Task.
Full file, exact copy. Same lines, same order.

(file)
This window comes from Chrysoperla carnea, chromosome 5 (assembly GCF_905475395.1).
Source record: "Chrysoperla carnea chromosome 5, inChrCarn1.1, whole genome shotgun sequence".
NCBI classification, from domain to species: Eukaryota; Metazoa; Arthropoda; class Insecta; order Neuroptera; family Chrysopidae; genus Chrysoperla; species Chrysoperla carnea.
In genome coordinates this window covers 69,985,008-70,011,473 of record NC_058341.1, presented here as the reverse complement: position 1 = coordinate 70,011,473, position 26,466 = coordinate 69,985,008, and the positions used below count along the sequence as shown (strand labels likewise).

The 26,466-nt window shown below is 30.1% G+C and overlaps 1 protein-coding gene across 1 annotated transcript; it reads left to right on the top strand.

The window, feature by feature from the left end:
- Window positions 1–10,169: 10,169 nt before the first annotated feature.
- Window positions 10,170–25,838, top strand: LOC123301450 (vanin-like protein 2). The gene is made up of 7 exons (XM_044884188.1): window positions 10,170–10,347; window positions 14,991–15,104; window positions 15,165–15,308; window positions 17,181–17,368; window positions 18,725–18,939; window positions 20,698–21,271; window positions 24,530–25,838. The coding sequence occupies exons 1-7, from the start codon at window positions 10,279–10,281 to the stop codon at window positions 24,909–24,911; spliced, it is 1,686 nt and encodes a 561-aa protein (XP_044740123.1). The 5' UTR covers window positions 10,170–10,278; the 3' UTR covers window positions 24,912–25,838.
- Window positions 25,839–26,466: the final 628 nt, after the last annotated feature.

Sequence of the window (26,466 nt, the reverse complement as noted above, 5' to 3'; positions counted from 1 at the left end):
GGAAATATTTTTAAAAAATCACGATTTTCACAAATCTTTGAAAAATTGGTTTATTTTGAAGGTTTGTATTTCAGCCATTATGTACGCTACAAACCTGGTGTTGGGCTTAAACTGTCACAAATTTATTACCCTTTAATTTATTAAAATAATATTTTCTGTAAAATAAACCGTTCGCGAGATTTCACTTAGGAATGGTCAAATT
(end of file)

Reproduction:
This window comes from Chrysoperla carnea, chromosome 5 (assembly GCF_905475395.1).
Source record: "Chrysoperla carnea chromosome 5, inChrCarn1.1, whole genome shotgun sequence".
NCBI classification, from domain to species: Eukaryota; Metazoa; Arthropoda; class Insecta; order Neuroptera; family Chrysopidae; genus Chrysoperla; species Chrysoperla carnea.
In genome coordinates this window covers 69,985,008-70,011,473 of record NC_058341.1, presented here as the reverse complement: position 1 = coordinate 70,011,473, position 26,466 = coordinate 69,985,008, and the positions used below count along the sequence as shown (strand labels likewise).

The 26,466-nt window shown below is 30.1% G+C and overlaps 1 protein-coding gene across 1 annotated transcript; it reads left to right on the top strand.

The window, feature by feature from the left end:
- Window positions 1–10,169: 10,169 nt before the first annotated feature.
- Window positions 10,170–25,838, top strand: LOC123301450 (vanin-like protein 2). The gene is made up of 7 exons (XM_044884188.1): window positions 10,170–10,347; window positions 14,991–15,104; window positions 15,165–15,308; window positions 17,181–17,368; window positions 18,725–18,939; window positions 20,698–21,271; window positions 24,530–25,838. The coding sequence occupies exons 1-7, from the start codon at window positions 10,279–10,281 to the stop codon at window positions 24,909–24,911; spliced, it is 1,686 nt and encodes a 561-aa protein (XP_044740123.1). The 5' UTR covers window positions 10,170–10,278; the 3' UTR covers window positions 24,912–25,838.
- Window positions 25,839–26,466: the final 628 nt, after the last annotated feature.

Sequence of the window (26,466 nt, the reverse complement as noted above, 5' to 3'; positions counted from 1 at the left end):
GGAAATATTTTTAAAAAATCACGATTTTCACAAATCTTTGAAAAATTGGTTTATTTTGAAGGTTTGTATTTCAGCCATTATGTACGCTACAAACCTGGTGTTGGGCTTAAACTGTCACAAATTTATTACCCTTTAATTTATTAAAATAATATTTTCTGTAAAATAAACCGTTCGCGAGATTTCACTTAGGAATGGTCAAATT